Many men bereft of their senses wandered the countryside aimlessly, victims of concussion from shell blasts and emotional shock (what today we would call traumatic brain injury and post-traumatic stress disorder). Colonel Raymond Lee, 20th Massachusetts, meandered off and was found four weeks later, ten miles away, penniless and filthy from chronic diarrhea. Confederate General Lee had little tolerance for men who “lost their character.” He told Charles Squires of the Washington Artillery, “The infantry, sir, are straggling,” adding angrily, “Captain, our men are acting badly.” The Richmond government estimated that 40,000 Confederate soldiers were illicitly away from the armies following these hard campaigns.
Civilians, too, suffered emotional trauma. Union Colonel Elisha Rhodes saw a woman in the town of Burkettsville, Maryland, wandering aimlessly among the dead soldiers. And in Sharpsburg, Captain William W. Blackford, 1st Virginia Cavalry, saw women and children rushing through shell fire, consumed by hysterics, “like a flock of birds . . . hair streaming in the wind and children of all ages stretched behind.” Survivors relived the horror. Private Heber Wells, 13th New Jersey, after “a very bad attack of nightmare,” confessed that “all who had taken part in the battle of Antietam were still thinking of the horrible sights during the day and dreaming of it at night.”
It was months before the people of this area of Maryland returned to relatively normal life, only to be caught in the war’s dark side again the next year when the armies traversed Maryland during the 1863 Pennsylvania campaign. Northern war correspondent Whitelaw Reid described Union stragglers in Frederick, Maryland, on the eve of Gettysburg: “The town is full of stragglers, and the liquor shops are in full blast . . . drunken soldiers are making night hideous; all over the town they are trying to steal horses or sneak into unwatched private residences or are filling the air with the blasphemy of their drunken brawls.”
Photographers covered the slaughter at Antietam with a thoroughness not seen before. Pictures taken by Matthew Brady and his assistants showed rebel dead piled high in the Sunken Lane, riddled corpses behind the fence rail bordering the cornfield, swelling bodies laid out by the Dunker Church. Thanks to the invention of the stereoscope, attributed to Oliver Wendell Holmes, Sr., customers could purchase photographs designed to be seen in realistic 3-D. Shop windows in the big cities were filled with images fresh from the field. “Mr. Brady has done something to bring home to us the terrible reality and earnestness of war,” editorialized the New York Times on October 20, 1862. “If he has not brought bodies and laid them in our door-yards and along streets, he has done something very like it.”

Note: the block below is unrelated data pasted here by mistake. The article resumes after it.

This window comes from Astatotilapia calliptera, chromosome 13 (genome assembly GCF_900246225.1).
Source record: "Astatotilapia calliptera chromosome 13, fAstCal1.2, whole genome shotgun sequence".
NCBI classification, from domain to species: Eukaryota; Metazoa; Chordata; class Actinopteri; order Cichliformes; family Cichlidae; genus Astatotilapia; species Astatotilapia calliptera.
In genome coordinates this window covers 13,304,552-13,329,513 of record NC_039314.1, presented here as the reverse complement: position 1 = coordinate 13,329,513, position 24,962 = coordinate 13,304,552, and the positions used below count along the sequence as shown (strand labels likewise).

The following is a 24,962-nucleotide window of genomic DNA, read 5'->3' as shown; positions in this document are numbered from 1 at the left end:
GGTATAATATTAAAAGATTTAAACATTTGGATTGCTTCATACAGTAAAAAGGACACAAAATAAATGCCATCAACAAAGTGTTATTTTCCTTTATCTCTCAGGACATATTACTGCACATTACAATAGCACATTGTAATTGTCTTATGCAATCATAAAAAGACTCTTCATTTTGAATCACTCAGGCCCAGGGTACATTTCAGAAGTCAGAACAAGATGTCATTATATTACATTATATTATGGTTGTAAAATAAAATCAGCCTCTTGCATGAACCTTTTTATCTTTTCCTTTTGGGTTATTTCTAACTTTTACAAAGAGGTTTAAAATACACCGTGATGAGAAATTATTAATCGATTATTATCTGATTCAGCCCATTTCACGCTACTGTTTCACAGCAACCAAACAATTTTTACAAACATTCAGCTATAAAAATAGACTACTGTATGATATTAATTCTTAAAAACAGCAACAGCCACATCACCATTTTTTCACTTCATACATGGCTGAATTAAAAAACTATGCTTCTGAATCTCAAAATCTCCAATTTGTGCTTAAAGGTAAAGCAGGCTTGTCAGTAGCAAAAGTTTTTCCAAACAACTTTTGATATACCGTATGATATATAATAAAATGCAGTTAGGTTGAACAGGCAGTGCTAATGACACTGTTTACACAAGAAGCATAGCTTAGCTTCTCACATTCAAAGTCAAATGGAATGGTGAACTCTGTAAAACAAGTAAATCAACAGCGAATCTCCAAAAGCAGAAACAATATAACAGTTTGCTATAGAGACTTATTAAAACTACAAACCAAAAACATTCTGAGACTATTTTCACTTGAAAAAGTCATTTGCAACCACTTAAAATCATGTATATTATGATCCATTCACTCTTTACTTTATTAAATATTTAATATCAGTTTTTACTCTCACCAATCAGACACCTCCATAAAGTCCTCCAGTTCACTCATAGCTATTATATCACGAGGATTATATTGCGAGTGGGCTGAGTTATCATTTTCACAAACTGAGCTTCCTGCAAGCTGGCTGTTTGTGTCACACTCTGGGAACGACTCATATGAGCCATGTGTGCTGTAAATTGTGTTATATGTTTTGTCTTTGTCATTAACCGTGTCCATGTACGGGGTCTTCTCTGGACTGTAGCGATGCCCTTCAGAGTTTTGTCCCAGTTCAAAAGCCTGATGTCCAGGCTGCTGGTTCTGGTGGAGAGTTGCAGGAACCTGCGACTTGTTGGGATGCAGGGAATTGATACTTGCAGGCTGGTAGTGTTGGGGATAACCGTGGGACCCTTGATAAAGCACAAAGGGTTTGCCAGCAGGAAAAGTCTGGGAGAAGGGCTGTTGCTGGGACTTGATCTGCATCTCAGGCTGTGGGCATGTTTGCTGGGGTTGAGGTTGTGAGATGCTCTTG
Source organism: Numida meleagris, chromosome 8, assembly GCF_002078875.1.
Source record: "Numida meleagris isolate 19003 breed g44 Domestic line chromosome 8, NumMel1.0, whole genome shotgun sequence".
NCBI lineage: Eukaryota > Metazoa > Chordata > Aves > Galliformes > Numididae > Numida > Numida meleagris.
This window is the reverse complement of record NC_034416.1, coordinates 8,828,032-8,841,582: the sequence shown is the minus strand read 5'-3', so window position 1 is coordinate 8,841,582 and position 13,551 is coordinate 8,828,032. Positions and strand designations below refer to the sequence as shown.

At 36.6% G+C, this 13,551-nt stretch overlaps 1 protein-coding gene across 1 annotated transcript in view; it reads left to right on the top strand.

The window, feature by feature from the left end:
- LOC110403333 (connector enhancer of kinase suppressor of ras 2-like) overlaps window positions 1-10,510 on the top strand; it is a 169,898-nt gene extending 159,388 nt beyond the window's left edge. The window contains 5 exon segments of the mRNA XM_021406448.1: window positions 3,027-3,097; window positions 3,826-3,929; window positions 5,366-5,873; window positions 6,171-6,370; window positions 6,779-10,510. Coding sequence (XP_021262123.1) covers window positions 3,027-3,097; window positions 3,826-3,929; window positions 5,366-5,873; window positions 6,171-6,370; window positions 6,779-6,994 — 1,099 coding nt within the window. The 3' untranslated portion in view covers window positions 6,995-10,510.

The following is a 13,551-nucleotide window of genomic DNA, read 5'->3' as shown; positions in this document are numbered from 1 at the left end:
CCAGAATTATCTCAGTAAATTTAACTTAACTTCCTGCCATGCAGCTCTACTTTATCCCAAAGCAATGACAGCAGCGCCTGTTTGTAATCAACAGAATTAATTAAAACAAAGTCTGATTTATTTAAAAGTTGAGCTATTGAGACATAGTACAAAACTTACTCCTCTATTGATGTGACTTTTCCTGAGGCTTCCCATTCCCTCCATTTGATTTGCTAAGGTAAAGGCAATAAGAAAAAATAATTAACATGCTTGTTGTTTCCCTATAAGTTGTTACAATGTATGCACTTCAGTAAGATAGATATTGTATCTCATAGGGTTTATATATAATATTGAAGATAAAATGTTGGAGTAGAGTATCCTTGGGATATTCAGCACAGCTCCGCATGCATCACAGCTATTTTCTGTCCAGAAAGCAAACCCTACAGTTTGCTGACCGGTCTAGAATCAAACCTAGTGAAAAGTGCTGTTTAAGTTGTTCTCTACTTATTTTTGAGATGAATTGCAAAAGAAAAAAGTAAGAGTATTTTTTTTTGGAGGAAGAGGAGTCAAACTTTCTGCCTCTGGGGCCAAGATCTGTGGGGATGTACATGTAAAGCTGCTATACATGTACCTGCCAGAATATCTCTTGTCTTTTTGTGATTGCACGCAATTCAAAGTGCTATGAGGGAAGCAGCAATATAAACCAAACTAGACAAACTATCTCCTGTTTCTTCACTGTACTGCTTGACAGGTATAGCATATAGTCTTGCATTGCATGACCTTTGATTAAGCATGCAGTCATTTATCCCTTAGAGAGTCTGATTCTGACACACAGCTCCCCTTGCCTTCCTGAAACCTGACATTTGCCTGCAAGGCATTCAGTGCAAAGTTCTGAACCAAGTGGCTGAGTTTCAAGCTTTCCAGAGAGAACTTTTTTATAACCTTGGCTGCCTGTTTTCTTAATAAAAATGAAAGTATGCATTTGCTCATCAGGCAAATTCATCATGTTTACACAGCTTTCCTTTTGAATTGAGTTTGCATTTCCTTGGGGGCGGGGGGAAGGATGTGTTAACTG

Opinion differed on whether exposing the public to stark scenes of battle deaths was helpful or destructive of morale. Holmes himself thought everyone should understand the war’s reality. Walt Whitman was not so sure. Although the silvery moon-lit images of some of his war poetry reflect his own fascination with the photographs, he felt it best that mothers, sisters, and wives not know the full truth of what had happened to their menfolk. The actual impact of the new medium is still debated. Did images of bloated corpses slow recruitment and damage popular support for the war effort on either side? Or did the public become used to pictures that quickly became repetitive?
The camera could not take action pictures and so shots of corpses swelling on the field multiplied instead. Did this lead to sensory saturation? As there was no color photography, civilians didn’t see dead faces turning green, yellow, and black. The men behind the cameras seem to have shied away from showing the dead in the most advanced stages of decay, when heads were three times their normal size and huge pus-filled blisters covered the features. They rarely showed bodies exploded by shells, and I am not aware of any pictures showing a sight that haunted soldiers: body parts blown into the branches of trees. Brady and others even rearranged the dead in romantic poses, choosing handsome young men as their subjects.
The debate over how much the public should see continues to rage today. The Pentagon, regretting the unfettered TV coverage of combat operations in Vietnam, which some believe injured popular support for the war, carefully screens what we may see of the so-called War on Terror, restricting coverage to limited photo ops of flag-draped coffins.
Michael C. C. Adams, Regents Professor of History Emeritus, University of Northern Kentucky, is the author of Living Hell: The Dark Side of the Civil War and The Best War Ever: America and World War II, both published by Johns Hopkins.